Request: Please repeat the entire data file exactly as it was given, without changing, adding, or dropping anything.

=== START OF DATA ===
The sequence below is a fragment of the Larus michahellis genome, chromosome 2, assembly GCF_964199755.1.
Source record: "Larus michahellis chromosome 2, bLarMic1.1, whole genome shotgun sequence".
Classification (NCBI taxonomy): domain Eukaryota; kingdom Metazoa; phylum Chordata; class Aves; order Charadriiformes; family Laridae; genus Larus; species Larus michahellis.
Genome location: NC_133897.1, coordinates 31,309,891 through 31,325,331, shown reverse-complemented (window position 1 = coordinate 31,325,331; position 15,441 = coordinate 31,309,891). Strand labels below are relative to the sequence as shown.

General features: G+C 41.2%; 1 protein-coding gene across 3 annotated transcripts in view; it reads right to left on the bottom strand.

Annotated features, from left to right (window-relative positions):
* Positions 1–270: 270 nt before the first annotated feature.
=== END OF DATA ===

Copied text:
The sequence below is a fragment of the Larus michahellis genome, chromosome 2, assembly GCF_964199755.1.
Source record: "Larus michahellis chromosome 2, bLarMic1.1, whole genome shotgun sequence".
Classification (NCBI taxonomy): domain Eukaryota; kingdom Metazoa; phylum Chordata; class Aves; order Charadriiformes; family Laridae; genus Larus; species Larus michahellis.
Genome location: NC_133897.1, coordinates 31,309,891 through 31,325,331, shown reverse-complemented (window position 1 = coordinate 31,325,331; position 15,441 = coordinate 31,309,891). Strand labels below are relative to the sequence as shown.

General features: G+C 41.2%; 1 protein-coding gene across 3 annotated transcripts in view; it reads right to left on the bottom strand.

Annotated features, from left to right (window-relative positions):
* Positions 1–270: 270 nt before the first annotated feature.